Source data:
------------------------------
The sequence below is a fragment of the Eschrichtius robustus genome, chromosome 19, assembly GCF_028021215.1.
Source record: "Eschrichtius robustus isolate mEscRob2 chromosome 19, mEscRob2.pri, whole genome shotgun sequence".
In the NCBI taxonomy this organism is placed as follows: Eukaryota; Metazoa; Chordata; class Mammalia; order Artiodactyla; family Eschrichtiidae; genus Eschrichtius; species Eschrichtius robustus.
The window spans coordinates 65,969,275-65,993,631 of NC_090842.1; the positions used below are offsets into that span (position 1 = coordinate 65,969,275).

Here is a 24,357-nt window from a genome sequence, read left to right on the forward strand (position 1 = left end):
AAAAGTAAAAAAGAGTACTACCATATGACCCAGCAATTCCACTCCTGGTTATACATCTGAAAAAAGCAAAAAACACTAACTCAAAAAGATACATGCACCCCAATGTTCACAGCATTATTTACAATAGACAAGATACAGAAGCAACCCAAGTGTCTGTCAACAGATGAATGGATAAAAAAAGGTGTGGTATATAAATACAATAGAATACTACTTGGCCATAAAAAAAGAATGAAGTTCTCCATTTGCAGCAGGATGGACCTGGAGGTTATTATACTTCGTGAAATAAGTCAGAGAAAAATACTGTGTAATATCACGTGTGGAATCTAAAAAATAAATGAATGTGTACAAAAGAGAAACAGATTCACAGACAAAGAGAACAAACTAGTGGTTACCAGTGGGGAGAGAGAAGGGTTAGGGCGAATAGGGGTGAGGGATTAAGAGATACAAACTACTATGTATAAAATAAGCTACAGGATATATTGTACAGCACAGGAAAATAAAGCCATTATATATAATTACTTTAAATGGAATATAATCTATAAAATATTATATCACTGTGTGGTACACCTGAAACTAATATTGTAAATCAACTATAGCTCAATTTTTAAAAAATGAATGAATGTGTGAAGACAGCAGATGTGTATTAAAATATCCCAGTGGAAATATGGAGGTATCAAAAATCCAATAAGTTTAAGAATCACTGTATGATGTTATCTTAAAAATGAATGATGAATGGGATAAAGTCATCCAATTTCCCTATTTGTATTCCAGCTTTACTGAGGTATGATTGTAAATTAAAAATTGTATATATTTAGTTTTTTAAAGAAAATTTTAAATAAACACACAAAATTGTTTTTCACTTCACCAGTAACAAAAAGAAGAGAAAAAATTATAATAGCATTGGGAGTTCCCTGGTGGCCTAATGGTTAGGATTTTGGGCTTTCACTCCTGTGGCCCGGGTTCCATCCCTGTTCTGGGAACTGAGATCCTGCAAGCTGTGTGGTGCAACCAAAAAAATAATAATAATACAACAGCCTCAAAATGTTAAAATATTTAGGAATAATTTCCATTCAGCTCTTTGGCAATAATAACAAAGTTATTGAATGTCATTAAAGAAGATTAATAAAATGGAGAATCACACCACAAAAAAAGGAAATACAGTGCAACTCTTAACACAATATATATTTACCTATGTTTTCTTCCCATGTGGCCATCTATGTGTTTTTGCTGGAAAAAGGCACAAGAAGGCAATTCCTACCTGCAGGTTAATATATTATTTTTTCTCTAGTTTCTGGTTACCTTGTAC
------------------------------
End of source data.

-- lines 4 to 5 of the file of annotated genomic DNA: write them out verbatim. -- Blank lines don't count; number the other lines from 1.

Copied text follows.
The window spans coordinates 65,969,275-65,993,631 of NC_090842.1; the positions used below are offsets into that span (position 1 = coordinate 65,969,275).

Here is a 24,357-nt window from a genome sequence, read left to right on the forward strand (position 1 = left end):